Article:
5 things I think about writing and publishing (academically speaking)

For me, writing isn’t easy. I don’t publish very much, partly because it is difficult. Here are some things I think about publishing (at least at this stage of the game)¬†

5 things I think about writing and publishing (academically speaking)

Annette Markham


For me, writing has never been easy. I don’t publish very much, partly because it is difficult. But also, I don’t think that everything I do warrants a publication. So I have hundreds of polished lectures, dozens of unpublished studies, piles of draft pieces. Here are five things I think about publishing, at least at this stage of the game.

1. Post your article drafts somewhere, to get feedback

I put a lot of works in progress out on, as blog entries, on Facebook posts, or as Twitter threads. I do this for several reasons. First, I get some friendly and positive feedback from friends, whether or not the piece is very good. This gives me an extra push to keep going. Second, I get my intellectual property out there into the public sphere. I tend to give dozens of invited talks and lectures in the classroom on the material long before I publish any article about the idea. I tend to speak very casually as well, and I do a lot of thinking aloud as I give talks. I also don’t end up publishing very much about my ideas. As a result, I’ve been burned by students thinking the idea is theirs for the taking, since I mention my concepts so casually. Third, I get unexpected advice from strangers on my work, which is almost always very useful. As an addendum to this idea of putting your ideas out there in blog or Twitter thread format: It can still be published elsewhere, so you don’t lose anything by putting your work out in multiple ways and sites. It also means that people can and should cite your public sphere writing, just as if it were peer reviewed and published by an official academic journal. Case in point: One of my most cited frameworks on metaphors of internet is a conference paper, published on my blog in 20(13?) with the original 2003 date.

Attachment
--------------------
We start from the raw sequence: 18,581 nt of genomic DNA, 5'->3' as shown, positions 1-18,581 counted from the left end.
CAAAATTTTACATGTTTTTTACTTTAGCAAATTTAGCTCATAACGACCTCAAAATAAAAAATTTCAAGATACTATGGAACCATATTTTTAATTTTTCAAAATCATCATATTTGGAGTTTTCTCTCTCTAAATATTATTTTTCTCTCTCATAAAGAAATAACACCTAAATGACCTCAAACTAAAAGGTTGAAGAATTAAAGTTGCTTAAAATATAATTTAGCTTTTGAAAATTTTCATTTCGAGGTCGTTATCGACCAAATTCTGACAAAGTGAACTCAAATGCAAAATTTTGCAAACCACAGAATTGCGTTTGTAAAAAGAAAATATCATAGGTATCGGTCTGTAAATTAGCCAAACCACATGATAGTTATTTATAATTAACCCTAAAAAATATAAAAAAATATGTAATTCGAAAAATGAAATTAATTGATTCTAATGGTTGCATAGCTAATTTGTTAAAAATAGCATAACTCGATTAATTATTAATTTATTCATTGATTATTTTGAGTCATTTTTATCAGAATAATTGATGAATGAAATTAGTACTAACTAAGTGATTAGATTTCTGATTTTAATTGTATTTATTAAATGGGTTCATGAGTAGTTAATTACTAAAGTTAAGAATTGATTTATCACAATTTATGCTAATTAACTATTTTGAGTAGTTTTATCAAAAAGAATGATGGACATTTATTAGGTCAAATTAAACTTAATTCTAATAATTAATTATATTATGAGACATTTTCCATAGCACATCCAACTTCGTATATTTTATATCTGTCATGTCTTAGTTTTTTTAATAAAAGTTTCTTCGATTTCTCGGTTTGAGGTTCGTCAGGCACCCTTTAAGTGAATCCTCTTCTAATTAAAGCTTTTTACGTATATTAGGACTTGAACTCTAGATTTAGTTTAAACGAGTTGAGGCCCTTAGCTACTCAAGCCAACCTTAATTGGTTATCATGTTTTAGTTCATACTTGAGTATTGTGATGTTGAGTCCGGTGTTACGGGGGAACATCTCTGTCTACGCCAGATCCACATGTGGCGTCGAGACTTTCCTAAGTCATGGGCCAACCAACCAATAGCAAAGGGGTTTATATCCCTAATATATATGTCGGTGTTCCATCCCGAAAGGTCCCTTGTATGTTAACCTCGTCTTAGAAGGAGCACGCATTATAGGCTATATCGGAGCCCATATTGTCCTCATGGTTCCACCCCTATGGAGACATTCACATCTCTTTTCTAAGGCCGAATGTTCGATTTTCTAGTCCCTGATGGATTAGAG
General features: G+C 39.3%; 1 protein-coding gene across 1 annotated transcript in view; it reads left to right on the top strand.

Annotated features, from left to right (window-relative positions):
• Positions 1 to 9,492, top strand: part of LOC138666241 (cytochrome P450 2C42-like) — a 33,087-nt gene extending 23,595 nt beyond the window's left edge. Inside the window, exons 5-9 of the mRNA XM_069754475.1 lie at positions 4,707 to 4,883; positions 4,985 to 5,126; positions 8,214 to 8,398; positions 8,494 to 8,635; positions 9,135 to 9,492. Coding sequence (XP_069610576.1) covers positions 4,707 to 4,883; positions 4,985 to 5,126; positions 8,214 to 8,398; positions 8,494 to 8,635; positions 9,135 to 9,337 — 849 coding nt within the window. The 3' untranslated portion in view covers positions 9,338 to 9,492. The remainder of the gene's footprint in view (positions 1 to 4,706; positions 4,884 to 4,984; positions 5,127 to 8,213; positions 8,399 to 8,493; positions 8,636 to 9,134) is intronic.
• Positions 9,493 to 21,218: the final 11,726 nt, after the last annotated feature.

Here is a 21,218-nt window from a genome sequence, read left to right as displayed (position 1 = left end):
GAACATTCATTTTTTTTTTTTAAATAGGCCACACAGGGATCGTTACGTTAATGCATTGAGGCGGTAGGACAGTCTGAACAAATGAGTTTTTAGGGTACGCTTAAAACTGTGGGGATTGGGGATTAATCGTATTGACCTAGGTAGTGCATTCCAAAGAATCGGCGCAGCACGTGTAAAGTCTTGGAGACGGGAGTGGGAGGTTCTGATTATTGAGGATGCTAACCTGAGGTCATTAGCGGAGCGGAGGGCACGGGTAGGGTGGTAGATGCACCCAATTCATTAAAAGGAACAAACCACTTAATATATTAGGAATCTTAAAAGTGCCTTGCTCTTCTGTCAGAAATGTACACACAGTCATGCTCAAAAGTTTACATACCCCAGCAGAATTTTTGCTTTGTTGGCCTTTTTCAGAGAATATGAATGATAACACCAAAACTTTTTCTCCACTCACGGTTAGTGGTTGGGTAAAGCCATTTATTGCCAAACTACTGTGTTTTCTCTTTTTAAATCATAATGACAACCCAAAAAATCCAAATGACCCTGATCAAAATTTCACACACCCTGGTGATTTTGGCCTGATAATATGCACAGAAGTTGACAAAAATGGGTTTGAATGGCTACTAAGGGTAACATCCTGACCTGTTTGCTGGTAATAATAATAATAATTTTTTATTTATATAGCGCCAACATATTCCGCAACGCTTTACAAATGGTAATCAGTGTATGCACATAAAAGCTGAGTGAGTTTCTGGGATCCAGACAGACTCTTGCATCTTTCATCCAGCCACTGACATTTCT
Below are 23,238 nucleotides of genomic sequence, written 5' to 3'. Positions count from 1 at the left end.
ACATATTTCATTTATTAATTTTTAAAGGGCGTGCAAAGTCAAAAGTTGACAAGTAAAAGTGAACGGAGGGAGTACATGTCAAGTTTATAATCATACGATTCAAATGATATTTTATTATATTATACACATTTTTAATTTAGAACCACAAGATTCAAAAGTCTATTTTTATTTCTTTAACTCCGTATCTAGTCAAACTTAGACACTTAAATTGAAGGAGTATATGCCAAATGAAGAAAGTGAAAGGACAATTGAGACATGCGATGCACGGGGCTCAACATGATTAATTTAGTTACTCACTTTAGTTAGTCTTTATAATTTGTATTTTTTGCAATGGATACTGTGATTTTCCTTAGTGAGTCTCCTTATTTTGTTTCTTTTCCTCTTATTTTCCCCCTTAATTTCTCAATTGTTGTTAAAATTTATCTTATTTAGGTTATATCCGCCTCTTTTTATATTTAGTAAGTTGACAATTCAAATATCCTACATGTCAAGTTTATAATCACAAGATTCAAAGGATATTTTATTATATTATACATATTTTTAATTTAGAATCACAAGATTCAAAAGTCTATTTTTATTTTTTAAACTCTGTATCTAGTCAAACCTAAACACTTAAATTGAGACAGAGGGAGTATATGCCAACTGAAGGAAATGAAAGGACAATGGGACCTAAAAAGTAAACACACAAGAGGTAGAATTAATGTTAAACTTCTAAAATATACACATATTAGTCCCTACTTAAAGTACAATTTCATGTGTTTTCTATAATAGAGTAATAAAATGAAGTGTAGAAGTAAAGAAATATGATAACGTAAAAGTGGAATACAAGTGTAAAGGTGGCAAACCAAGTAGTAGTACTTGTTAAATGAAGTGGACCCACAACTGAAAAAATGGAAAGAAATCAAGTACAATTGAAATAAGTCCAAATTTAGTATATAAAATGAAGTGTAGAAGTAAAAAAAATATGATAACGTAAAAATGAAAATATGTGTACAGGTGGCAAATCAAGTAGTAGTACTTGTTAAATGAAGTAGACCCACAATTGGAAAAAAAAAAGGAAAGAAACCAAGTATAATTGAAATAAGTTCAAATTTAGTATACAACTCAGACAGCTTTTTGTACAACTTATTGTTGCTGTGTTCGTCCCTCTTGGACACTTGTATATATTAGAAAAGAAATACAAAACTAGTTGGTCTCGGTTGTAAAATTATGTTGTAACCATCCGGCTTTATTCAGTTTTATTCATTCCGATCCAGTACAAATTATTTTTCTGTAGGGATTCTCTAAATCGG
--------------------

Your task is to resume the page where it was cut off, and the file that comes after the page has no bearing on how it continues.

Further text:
(side note: date everything you publish and if in the future, there’s an updated version in official format, add a note with the link to the more formal work to your blog entry )

2. Write in both digital and analog form

My favorite semiotics guru Dan Chandler wrote a small piece on the phenomenology of writing by hand many years ago on his blog (later published). His blog styling at the time was telling; its spiral bound notebook background looks very late 1990s, but for me parallels what he was trying to say about writing: that there’s a significant difference between writing analog, by pen and paper, and digital, by tapping keys on a keyboard. These two forms have their own merit. I get literally more words written if I work on my laptop. And when I’m in the zone my writing is how I learn what my argument might want to become. But often, when I’m writing by hand in a notebook, I find more smooth wording and less cluttered sentences. It’s not just the pace that makes a difference, if you trust those who study such things. It’s about how ideas transition from the mind to the hand, or vice versa. And the challenge of writing by hand (in the digital era) can make my writing more sparse. Often Cleaner. Odd.

I keep a notebook next to my laptop to sketch patterns, block out ideas, visualize how an argument fits together. I have years of training in argumentation and taught public speaking and argumentation for years. Trust me when I say I know how to outline an argument. But there’s something about my own academic writing that eludes me. I have more trouble than you can imagine organizing my ideas in a simple or sensible way. This is partly because i’m thinking in many registers at once and, likely, trying to make too many arguments simultaneously or in parallel, before they’re fully baked ideas. So I find the visualizing helps me recognize when I’ve gone down too many paths